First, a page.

Lawmakers renew bid to honor US Cadet Nurses

A WWII poster advertising the U.S. Cadet Nurse Corps.


By SUE SCHEIBLE | The Patriot Ledger | Published: April 4, 2019

BOSTON (Tribune News Service) — A bipartisan group of federal lawmakers has reintroduced the U.S. Cadet Nurse Corps Service Recognition Act, a bill aimed at honoring the women who served in the U.S. Cadet Nurse Corps during World War II with honorary veteran status.

The bill would recognize former cadet nurses' service to the country and provide them with honorable discharges, ribbons and medal privileges, as well as certain burial privileges. U.S. Sens. Elizabeth Warren, D-Mass., Susan Collins, R-Maine, Angus King, I-Maine, and Steve Daines, R-Mont., joined together in renewing their efforts to honor the former nurses, many of whom are now in their 90s.

That includes Elizabeth "Betty" Beecher of Weymouth, who turns 95 on April 15 and lives at Fairing Way in Union Point.

"When our Nation faced a shortage of nurses during World War II, women from across the country took action by joining the Cadet Nurses Corps, where they trained and worked hard to provide Americans with necessary care," Warren said in a statement. "That's why I'm proud to re-introduce legislation that recognizes and honors the valuable contributions Cadet Nurses made during a crucial time in American history."

Other lawmakers joining the bipartisan group are Sens. Chris Murphy, D-Conn., Edward J. Markey, D-Mass., Robert Menendez, D-N.J., Maggie Hassan, D-N.H., Jeff Merkley, D-Ore., Doug Jones, D-Ala., Jon Tester, D-Mont., Richard Blumenthal, D-Conn., Cory Booker, D-N.J., and Jeanne Shaheen, D-N.H.

The bill will be re-introduced in the U.S. House of Representatives by Reps. Cheri Bustos, D-Ill., Greg Gianforte, R-Mont., Cindy Axne, D-Iowa. and Greg Balderson, R-Ohio.

Beecher said Wednesday she is hopeful that more Republicans will join the effort to get the bill through.

In the midst of WWII, a severe shortage of trained nurses threatened the nation's ability to meet domestic and military medical needs. In response, Congress established the Cadet Nurse Corps, an integrated, uniformed service of the Public Health Administration, in 1943. The Cadet Nurse Corps provided young women with expedited nursing education in exchange for "service in essential nursing for the duration of the war." In 1944, the Federal Security Agency identified "national recognition for rendering a vital war service" as a privilege of service in the Corps.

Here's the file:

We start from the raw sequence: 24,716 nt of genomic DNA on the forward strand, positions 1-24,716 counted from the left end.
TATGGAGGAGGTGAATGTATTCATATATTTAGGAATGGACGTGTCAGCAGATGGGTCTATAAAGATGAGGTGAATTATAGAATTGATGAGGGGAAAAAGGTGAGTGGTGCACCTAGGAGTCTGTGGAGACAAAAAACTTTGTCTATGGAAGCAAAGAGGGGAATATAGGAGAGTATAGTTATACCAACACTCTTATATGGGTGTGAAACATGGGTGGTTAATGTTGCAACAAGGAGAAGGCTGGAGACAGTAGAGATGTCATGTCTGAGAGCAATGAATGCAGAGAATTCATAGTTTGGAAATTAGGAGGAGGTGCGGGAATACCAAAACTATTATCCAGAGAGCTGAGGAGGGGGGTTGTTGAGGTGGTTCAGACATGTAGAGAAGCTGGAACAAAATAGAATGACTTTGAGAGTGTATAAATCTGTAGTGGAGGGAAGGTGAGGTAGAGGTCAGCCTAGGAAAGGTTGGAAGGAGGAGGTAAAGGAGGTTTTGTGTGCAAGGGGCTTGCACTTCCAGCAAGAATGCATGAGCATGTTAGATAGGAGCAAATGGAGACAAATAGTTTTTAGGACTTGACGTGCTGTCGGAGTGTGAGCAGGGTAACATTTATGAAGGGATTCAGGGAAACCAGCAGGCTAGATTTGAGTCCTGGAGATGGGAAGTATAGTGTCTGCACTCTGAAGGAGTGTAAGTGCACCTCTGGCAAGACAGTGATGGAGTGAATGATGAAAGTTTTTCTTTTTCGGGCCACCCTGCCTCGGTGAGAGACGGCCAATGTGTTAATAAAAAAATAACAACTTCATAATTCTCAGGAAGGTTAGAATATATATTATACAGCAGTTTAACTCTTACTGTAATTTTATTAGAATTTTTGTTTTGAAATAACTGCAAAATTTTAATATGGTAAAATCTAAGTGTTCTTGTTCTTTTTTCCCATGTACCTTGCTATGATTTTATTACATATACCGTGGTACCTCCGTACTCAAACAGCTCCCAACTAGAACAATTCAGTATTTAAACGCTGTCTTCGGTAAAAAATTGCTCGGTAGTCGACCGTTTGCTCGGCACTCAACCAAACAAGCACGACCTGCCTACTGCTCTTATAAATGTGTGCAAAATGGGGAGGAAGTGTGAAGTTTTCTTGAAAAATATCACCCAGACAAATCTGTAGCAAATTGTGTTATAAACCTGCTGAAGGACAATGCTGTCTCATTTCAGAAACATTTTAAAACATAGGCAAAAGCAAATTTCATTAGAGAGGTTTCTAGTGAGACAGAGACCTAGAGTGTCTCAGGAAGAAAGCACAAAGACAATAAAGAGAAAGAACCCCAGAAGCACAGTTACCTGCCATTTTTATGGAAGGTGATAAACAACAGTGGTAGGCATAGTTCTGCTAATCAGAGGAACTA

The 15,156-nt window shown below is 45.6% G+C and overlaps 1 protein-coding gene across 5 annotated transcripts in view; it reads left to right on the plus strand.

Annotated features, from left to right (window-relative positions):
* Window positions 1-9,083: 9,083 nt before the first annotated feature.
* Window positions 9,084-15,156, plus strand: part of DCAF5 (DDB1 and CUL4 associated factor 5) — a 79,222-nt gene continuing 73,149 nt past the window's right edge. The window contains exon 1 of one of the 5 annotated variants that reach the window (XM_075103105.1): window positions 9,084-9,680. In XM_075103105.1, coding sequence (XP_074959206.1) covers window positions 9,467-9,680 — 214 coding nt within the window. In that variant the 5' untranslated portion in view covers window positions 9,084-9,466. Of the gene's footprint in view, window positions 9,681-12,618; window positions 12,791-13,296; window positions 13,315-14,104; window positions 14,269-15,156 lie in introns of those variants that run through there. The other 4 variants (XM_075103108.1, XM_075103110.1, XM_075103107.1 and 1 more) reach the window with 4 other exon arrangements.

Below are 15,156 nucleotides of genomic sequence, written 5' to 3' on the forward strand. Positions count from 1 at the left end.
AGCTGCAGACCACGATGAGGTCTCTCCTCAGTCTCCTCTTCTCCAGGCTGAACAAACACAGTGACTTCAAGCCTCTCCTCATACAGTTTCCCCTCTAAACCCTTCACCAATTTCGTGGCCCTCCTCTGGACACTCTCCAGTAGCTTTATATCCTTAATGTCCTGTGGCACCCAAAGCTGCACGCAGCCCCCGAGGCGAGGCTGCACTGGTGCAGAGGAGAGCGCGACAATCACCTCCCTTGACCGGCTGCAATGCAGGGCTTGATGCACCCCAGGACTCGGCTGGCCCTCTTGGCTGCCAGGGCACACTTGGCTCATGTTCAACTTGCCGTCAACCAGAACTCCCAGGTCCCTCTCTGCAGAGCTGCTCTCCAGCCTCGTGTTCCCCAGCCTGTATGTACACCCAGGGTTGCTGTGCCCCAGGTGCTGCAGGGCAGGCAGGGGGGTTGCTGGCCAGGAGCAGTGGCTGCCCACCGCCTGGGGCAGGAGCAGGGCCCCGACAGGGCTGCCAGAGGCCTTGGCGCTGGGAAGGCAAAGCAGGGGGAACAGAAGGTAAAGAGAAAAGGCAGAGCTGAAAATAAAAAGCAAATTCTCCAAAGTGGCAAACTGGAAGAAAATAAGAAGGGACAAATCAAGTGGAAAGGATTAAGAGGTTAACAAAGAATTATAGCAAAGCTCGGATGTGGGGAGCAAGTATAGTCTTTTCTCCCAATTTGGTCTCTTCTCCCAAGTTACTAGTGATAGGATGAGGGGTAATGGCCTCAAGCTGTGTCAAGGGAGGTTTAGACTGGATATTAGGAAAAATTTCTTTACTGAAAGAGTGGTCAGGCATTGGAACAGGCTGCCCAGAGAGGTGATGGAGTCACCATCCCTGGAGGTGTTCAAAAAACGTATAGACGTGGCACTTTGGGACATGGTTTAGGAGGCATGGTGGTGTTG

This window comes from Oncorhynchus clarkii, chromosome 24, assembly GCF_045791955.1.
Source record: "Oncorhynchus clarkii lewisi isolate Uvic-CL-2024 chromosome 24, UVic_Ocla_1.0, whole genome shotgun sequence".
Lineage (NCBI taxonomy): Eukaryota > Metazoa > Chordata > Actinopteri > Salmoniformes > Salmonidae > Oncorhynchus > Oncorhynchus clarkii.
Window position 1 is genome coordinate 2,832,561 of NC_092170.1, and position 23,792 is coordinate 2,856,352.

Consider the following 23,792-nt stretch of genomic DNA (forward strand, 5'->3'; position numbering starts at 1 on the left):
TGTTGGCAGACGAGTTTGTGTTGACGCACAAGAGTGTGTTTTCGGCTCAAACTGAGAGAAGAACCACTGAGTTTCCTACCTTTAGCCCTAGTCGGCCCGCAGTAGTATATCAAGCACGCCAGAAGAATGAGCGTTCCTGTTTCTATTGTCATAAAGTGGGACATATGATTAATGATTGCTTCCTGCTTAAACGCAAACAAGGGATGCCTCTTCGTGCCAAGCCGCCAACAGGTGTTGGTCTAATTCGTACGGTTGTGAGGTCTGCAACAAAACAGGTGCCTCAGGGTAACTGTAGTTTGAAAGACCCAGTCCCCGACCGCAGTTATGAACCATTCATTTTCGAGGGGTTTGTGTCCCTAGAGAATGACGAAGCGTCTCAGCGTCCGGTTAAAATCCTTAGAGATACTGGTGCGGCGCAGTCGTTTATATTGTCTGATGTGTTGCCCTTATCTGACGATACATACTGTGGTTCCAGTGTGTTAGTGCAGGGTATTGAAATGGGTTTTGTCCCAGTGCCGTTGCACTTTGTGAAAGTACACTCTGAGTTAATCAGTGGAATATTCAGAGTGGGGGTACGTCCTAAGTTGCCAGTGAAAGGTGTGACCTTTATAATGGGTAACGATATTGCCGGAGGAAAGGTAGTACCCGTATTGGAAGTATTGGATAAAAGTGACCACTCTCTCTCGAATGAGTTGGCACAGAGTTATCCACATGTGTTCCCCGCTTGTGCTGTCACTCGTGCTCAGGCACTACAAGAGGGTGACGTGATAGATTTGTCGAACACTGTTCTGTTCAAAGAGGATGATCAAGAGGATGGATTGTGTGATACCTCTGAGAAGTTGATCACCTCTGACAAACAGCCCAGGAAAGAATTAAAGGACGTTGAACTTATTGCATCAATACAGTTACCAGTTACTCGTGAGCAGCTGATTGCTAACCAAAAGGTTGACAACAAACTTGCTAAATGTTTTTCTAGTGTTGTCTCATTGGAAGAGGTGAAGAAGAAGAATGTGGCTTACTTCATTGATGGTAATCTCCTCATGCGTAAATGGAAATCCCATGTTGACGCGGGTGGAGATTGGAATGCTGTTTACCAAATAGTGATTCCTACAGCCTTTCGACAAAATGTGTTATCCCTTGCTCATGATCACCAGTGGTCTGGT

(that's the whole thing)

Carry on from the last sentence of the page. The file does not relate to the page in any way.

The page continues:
Nearly 120,000 women completed the Corps' rigorous training. Cadet nurses served in military hospitals, Veterans Affairs hospitals, Marine hospitals, private hospitals, public health agencies, and public hospitals. The program ended in 1948.

Warren, who recently met Beecher when the senator spoke in Plymouth, noted her role in a press release issued Wednesday.

"Cadet Nurse Elizabeth "Betty" Beecher was one of those 120,000 women," Warren said. "She trained to become a Cadet Nurse in Boston, and then served as a nurse at a Staten Island, N.Y., marine hospital near the end of WWII."

Beecher has said that she is proud of her role in preventing "a total collapse of the health care system. Had we not stepped up and volunteered and enlisted in the Corps, I'm afraid the country would have been demoralized and our boys would have come home to a sick country."

The U.S. Cadet Nurse Corps Service Recognition Act would provide cadet nurses with an honorable discharge and limited burial benefits from the Department of Veterans Affairs. It would also permit the secretary of defense to provide honorably discharged cadet nurses with a service medal.

The legislation would not provide living cadet nurses with Veterans Affairs pensions, health care benefits, or other privileges afforded to former active-duty service members.

The bill has been endorsed by the American Nurses Association, the American Association of Colleges of Nursing, the American Organization of Nurse Executives and Veterans of Foreign Wars. Warren first introduced the bill in December 2018 with Collins, King and Daines.

"The Cadet Nurses answered the call of duty to fill a critical need during World War II," said American Nurses Association President Ernest J. Grant. "We are proud to support this bill to acknowledge and recognize these women for their selfless service to their country."

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